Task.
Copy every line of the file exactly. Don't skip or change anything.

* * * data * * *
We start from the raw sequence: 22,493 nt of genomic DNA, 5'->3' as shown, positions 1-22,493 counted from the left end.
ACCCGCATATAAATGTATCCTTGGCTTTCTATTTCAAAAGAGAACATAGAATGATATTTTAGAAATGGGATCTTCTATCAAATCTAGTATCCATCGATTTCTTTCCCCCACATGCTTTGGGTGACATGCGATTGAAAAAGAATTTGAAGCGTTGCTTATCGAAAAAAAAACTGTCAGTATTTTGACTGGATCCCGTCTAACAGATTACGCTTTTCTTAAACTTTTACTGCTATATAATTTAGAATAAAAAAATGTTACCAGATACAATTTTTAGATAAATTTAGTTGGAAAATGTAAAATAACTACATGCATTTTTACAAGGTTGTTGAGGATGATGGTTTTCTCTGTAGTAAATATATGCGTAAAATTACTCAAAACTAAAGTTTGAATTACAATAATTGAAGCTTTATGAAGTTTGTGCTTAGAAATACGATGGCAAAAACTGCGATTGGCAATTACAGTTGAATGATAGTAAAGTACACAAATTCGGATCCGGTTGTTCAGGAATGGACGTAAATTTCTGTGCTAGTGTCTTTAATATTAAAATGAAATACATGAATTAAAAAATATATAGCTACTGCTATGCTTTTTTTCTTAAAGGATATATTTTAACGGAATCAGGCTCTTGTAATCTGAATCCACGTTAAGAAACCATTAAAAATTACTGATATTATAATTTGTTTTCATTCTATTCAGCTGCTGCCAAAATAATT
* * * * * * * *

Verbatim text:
We start from the raw sequence: 22,493 nt of genomic DNA, 5'->3' as shown, positions 1-22,493 counted from the left end.
ACCCGCATATAAATGTATCCTTGGCTTTCTATTTCAAAAGAGAACATAGAATGATATTTTAGAAATGGGATCTTCTATCAAATCTAGTATCCATCGATTTCTTTCCCCCACATGCTTTGGGTGACATGCGATTGAAAAAGAATTTGAAGCGTTGCTTATCGAAAAAAAAACTGTCAGTATTTTGACTGGATCCCGTCTAACAGATTACGCTTTTCTTAAACTTTTACTGCTATATAATTTAGAATAAAAAAATGTTACCAGATACAATTTTTAGATAAATTTAGTTGGAAAATGTAAAATAACTACATGCATTTTTACAAGGTTGTTGAGGATGATGGTTTTCTCTGTAGTAAATATATGCGTAAAATTACTCAAAACTAAAGTTTGAATTACAATAATTGAAGCTTTATGAAGTTTGTGCTTAGAAATACGATGGCAAAAACTGCGATTGGCAATTACAGTTGAATGATAGTAAAGTACACAAATTCGGATCCGGTTGTTCAGGAATGGACGTAAATTTCTGTGCTAGTGTCTTTAATATTAAAATGAAATACATGAATTAAAAAATATATAGCTACTGCTATGCTTTTTTTCTTAAAGGATATATTTTAACGGAATCAGGCTCTTGTAATCTGAATCCACGTTAAGAAACCATTAAAAATTACTGATATTATAATTTGTTTTCATTCTATTCAGCTGCTGCCAAAATAATT